What is Code Map?
Back in Nov 2012, in Visual Studio 2012 Update 1 a new feature named Code Map was introduced in Ultimate edition. The feature allowed visualization of relationships in code. Here’s a short video that will help you understand the concept behind Code Map.
Beginning Visual Studio 2012 Update 2, Microsoft has extended Code Map with debugging support allowing us to visualize code relationship as you step through the code in debugging session. Consider the Windows Phone code below where on a button click event a call is made to a web service to request population for Pakistan. Once the result is obtained a confirmation message is shown to the user. However during testing we identified that the confirmation message is shown before the response is actually retrieved so we’ll debug the code with Code Map to evaluate the issue.
Code Map: How To?
To explore Code Map debugging feature, set the breakpoint on Button click handler and as soon as the breakpoint is hit, bring forth the code map window by either of following,
- By selecting Code Map button from toolbar
- Choosing Show Call Stack on Code Map from Debug menu
- Pressing Ctrl + Shift + `
You’ll see something like this,
The red border around node denotes which nodes are in the active context of debugging. How about step into our first method? Pressing F11 will take you inside the method DataRetrieved() and Code Map will reflect your debugging state by creating a new node for corresponding method. Notice that node for DataRetrieved() is in focus as identified by yellow marker. This way you can keep track of your call stack and easily track the relationship of methods.
Just to gain insight into power of Code Map, if you click on Summary (TextBlock) inside the method and select ‘Find All References on Code Map’ the Code Map window will reflect the references of the field. This is also handy and in my humble suggestion more insightful when you need to identify which methods in your code play with a particular field and can help in intricate debugging scenarios.
If you continue debugging through the method and reach back to Button click handler’s next method in line RequestPopulation() you’ll notice that if you skip this method by pressing F10 (don’t stop into) CodeMap doesn’t reflect this method. This ensures that Code Map is not cluttered and only presents what you are interested in evaluating.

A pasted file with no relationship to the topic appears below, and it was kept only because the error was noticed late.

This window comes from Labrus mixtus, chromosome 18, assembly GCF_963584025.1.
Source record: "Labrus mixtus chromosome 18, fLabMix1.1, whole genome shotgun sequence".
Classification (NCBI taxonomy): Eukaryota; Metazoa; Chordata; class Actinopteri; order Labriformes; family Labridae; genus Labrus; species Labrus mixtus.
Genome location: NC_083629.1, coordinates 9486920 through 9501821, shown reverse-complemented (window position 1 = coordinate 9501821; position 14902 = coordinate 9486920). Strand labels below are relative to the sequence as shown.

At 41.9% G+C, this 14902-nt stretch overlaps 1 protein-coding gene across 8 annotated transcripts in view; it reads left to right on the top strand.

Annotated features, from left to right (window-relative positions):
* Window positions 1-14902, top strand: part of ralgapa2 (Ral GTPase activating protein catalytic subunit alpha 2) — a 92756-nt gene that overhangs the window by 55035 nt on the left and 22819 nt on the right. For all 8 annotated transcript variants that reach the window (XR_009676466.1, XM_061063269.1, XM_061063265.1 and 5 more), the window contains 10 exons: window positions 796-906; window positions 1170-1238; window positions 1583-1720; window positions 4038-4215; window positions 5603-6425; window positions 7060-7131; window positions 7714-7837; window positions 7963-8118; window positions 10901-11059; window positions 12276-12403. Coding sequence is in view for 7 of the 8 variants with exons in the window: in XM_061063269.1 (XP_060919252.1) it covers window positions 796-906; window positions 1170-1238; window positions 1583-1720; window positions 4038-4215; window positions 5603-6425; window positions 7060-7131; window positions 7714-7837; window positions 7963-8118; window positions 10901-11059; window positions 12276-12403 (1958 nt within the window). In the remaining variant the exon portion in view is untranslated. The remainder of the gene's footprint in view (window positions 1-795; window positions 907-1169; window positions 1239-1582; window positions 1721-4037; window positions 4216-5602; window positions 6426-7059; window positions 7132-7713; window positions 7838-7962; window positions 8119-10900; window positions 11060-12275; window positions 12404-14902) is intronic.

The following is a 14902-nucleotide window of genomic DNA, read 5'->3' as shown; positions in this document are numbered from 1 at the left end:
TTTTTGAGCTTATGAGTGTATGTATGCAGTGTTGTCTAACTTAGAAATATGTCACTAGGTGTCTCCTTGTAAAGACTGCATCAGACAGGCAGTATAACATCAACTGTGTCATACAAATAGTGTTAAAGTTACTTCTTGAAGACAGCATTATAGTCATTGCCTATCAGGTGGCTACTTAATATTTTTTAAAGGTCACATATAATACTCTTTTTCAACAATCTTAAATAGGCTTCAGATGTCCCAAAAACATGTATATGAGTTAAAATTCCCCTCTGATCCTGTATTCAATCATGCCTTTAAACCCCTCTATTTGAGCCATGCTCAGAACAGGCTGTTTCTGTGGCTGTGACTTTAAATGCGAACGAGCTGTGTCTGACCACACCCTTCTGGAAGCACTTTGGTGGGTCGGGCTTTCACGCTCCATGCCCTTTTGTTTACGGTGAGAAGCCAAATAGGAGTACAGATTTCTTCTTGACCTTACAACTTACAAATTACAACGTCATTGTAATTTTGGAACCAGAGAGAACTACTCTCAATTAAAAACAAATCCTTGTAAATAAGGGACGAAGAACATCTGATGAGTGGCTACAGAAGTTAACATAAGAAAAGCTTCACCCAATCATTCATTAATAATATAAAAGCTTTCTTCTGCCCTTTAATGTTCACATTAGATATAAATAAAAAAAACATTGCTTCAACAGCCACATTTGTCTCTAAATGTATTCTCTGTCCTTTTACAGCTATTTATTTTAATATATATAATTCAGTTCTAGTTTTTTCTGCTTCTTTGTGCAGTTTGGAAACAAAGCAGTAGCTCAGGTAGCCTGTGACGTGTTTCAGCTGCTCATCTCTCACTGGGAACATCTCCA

Let’s step into the last method in this call ShowConfirmationMesssage() and you’ll notice that while node for this method gets active, the node for DataRequest() method also changes color to gray yielding that this method is no more in active context of debugging.
Lastly if we step through this method, reach back to Button 1 click handler and continue debugging through F10, we’ll notice that we step into DownloadStringCompleted event which was an asynchronous call made from RequestPopulation() method. Notice that the Code Map shows this as a branch from External Code node since that call was taken over by Windows Phone core class libraries (System.Net.WebClient class).
Mouse over the node wc_DownloadStringcompleted() event and you’ll see the relevant code signature in tooltip.
Code Map Reviewing Features
We finally see the issue with code. The call to web service is asynchronous and thus the code doesn’t wait for the response and shows the confirmation message prior. This identification must be shared with our developer. Code Map is particularly useful for review purposes. Right click on the wc_DownloadStringCompleted event and select add comment.
After adding comment you can simply go the top and select share method of your choice.
You’ll also find other useful features like ‘Flag for Follow Up’ which highlights the node with colors of your choice and is easy if you identify a section of code that requires your attention but is secondary during this debugging session.
Finally for reader’s ease, here’s a quick review of pointers that you see analogous to nodes in Code Map,